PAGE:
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Sale by Britain Pushes Gold to 20-Year Low

Markets: Mining stocks suffer as country unloads 25 metric tons at discount. Dow industrials edge lower as profit-taking, bond weakness drag down other stocks.

July 07, 1999|From Times Wire Services

Gold plunged to a 20-year low Tuesday after the Bank of England sold 25 metric tons at a below-market price in the first of several auctions expected before next April.

The bank sold the gold for $261.20 an ounce, raising $209.8 million that Britain will invest in bonds. The government joined other gold holders such as Australia, Belgium and Canada that have shed the metal in favor of assets promising higher returns.

"It was a huge disappointment," said Frederic Panizzutti, head of strategy at MKS Finance, a Geneva-based metals refiner and trader. "People were hoping they would sell above the spot price, and unfortunately they didn't."

Gold for August delivery fell $6.80, or 2.6%, to $257.30 an ounce on the Comex division of the New York Mercantile Exchange, for the biggest decline in almost two years and the lowest closing price since May 1979.

Gold's slump--it's down about a third since early 1996--has dragged the share prices and profits of gold-mining companies down with it.

The Standard & Poor's gold and precious metals index tumbled 6.7% on Tuesday.

Meanwhile, stocks in general gave up early gains to close lower as optimism about second-quarter earnings gave way to profit-taking from last week's extraordinary rally.

The Dow Jones industrial average fell 4.12 points to close at 11,135.12. During the session, the blue-chip index rose more than 97 points above Friday's record close of 11,139.24. That record capped a week in which the Dow advanced 586.68 points.

Broader stock indicators also ended lower Tuesday after a late sell-off. The Standard & Poor's 500 index fell 3.10 points to 1,388.12, and the Nasdaq composite index fell 4.24 points to 2,736.78.

Weakness in the bond market also contributed to stocks' losses. The price of the benchmark 30-year Treasury bond slipped, pushing its yield to 6.03%, up from 6.00% on Friday. Traders often consider bond yields above 6% a threat to stocks, in part because at that level they present a more attractive alternative to stocks.

With the interest rate question settled for the time being, analysts said, investors have turned their attention to corporate earnings. Rosy forecasts had attracted buyers early in the session Tuesday, but analysts said some traders ultimately decided to sell, perhaps worrying that results will miss the mounting expectations of Wall Street.

Jim Weiss, deputy chief investment officer for equities at State Street Research & Management Co. in Boston, said the high valuations of many stocks could create a punishing environment for companies whose earnings disappoint.

"We're in a very skittish state," he said. "There's no room for disappointment and great potential for volatility."

Declining issues outnumbered advancers by a 10-9 ratio on the New York Stock Exchange, where trading volume was moderate.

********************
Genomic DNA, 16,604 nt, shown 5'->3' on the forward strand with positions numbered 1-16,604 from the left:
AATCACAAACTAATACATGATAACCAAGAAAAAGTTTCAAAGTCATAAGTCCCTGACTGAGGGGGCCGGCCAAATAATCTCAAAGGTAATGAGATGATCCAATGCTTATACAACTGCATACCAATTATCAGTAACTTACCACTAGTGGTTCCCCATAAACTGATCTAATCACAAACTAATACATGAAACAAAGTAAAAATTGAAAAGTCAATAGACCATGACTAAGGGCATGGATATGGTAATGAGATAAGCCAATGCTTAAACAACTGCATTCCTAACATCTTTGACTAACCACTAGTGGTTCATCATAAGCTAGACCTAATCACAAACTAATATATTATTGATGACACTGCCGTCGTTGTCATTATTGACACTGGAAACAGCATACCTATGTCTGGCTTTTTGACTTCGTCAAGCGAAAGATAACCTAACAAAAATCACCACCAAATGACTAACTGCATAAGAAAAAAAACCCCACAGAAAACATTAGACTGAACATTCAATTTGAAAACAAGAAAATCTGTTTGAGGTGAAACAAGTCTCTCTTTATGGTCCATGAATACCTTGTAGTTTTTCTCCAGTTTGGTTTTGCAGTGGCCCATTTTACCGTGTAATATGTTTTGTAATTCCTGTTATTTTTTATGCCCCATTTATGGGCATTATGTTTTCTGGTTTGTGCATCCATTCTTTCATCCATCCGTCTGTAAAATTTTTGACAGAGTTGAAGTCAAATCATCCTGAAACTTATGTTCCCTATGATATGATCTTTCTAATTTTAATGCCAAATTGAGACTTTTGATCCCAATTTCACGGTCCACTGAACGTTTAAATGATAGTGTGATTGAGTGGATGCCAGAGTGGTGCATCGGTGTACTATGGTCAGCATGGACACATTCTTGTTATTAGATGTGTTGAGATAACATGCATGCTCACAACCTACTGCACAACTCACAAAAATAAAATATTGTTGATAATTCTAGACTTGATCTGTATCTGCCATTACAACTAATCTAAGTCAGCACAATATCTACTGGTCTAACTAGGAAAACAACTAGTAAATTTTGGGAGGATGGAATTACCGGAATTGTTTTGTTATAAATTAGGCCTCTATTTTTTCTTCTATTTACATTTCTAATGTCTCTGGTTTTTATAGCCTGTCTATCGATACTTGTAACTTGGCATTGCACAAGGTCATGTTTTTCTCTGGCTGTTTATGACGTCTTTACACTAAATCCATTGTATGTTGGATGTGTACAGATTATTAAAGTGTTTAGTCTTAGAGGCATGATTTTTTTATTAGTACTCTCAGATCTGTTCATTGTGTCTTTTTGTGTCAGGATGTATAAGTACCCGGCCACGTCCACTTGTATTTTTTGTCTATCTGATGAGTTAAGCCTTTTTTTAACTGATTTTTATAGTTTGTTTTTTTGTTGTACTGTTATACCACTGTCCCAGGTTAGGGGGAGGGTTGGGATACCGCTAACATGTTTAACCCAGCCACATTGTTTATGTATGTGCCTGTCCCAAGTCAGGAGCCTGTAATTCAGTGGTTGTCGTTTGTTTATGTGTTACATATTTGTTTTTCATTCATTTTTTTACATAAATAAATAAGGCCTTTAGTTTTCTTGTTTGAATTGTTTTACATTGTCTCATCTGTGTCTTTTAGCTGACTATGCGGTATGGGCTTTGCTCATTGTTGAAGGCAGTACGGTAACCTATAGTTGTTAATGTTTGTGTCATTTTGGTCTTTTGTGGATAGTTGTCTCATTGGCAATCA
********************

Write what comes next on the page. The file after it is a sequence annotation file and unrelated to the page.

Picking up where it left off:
The NYSE composite index fell 0.35 point to 654.77, and the Russell 2,000 index of smaller stocks rose 0.04 point to 456.55.

Among Tuesday's highlights:

* Declining gold stocks included Newmont Mining, down $1.69 to $17.94; Battle Mountain, down 19 cents to $2.25; and Placer Dome, down 88 cents to $10.81.

* Oil stocks were mostly higher as the price of crude oil briefly topped $20 a barrel for the first time since November 1997. Dow component Chevron rose $2.06 to $98.31. Total Fina's unsolicited takeover bid for Elf Aquitaine also helped boost the sector, as Elf soared $16.06 to $90.38.

* General Motors jumped $3.06 to $71.69 as Barron's reported that Sanford C. Bernstein & Co. analyst Gary Lapidus forecast that auto maker's stock could reach $185 by 2004. Lapidus said the stock could reach that level if GM spins off its Hughes Electronics unit to help fund a share buyback that would boost earnings per share.

Market Roundup, C9

(BEGIN TEXT OF INFOBOX / INFOGRAPHIC)

Gold Stocks: More Gloom

Shares of major gold mining companies tumbled again on Tuesay as gold bullion fell to fresh 20-year lows. Many of the stocks are nearing their 52-week low prices. The exceptions are the relative few that are still expected to be profitable this year despite gold's slump. Those profit estimates are subject to change, though, if gold continues to slide.

*--*

Ticker 52-week Tuesday Est. '99 Company symbol High Low Close Change EPS* ASA ASA $24.00 $13.63 $16.25 -$0.56 NA Barrick Gold ABX 23.63 12.88 18.38 -1.19 $0.86 Battle Mountain BMG 6.75 2.19 2.25 -0.19 -0.13 Echo Bay ECO 2.94 1.25 1.38 -0.06 -0.25 Glamis Gold GLG 3.88 1.25 1.88 -0.06 -0.05 Hecla Mining HL 5.31 2.06 2.06 -0.06 -0.14 Homestake Mining HM 15.00 7.50 7.75 -0.44 -0.01 Newmont Mining NEM 30.31 13.25 17.94 -1.69 0.35 Placer Dome PDG 17.88 7.88 10.81 -0.88 0.35

*--*

* Earnings per share

NA= not available

Source: Bloomberg News; Zacks Investment Research; IBES Inc.

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